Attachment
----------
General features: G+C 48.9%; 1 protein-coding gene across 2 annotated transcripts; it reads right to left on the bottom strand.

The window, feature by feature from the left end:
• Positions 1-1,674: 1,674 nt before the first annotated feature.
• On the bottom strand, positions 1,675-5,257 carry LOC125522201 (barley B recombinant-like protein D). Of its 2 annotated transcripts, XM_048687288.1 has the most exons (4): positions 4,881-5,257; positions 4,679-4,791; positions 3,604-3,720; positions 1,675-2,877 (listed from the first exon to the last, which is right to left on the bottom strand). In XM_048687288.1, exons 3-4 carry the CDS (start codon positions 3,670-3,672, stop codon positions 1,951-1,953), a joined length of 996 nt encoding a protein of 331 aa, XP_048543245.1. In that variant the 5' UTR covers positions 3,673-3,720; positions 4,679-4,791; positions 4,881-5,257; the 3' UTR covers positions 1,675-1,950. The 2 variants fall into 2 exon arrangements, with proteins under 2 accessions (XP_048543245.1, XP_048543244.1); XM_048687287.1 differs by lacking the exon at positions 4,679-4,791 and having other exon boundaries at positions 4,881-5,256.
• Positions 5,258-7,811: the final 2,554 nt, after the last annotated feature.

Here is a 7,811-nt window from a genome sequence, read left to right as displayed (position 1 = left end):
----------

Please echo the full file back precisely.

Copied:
General features: G+C 48.9%; 1 protein-coding gene across 2 annotated transcripts; it reads right to left on the bottom strand.

The window, feature by feature from the left end:
• Positions 1-1,674: 1,674 nt before the first annotated feature.
• On the bottom strand, positions 1,675-5,257 carry LOC125522201 (barley B recombinant-like protein D). Of its 2 annotated transcripts, XM_048687288.1 has the most exons (4): positions 4,881-5,257; positions 4,679-4,791; positions 3,604-3,720; positions 1,675-2,877 (listed from the first exon to the last, which is right to left on the bottom strand). In XM_048687288.1, exons 3-4 carry the CDS (start codon positions 3,670-3,672, stop codon positions 1,951-1,953), a joined length of 996 nt encoding a protein of 331 aa, XP_048543245.1. In that variant the 5' UTR covers positions 3,673-3,720; positions 4,679-4,791; positions 4,881-5,257; the 3' UTR covers positions 1,675-1,950. The 2 variants fall into 2 exon arrangements, with proteins under 2 accessions (XP_048543245.1, XP_048543244.1); XM_048687287.1 differs by lacking the exon at positions 4,679-4,791 and having other exon boundaries at positions 4,881-5,256.
• Positions 5,258-7,811: the final 2,554 nt, after the last annotated feature.

Here is a 7,811-nt window from a genome sequence, read left to right as displayed (position 1 = left end):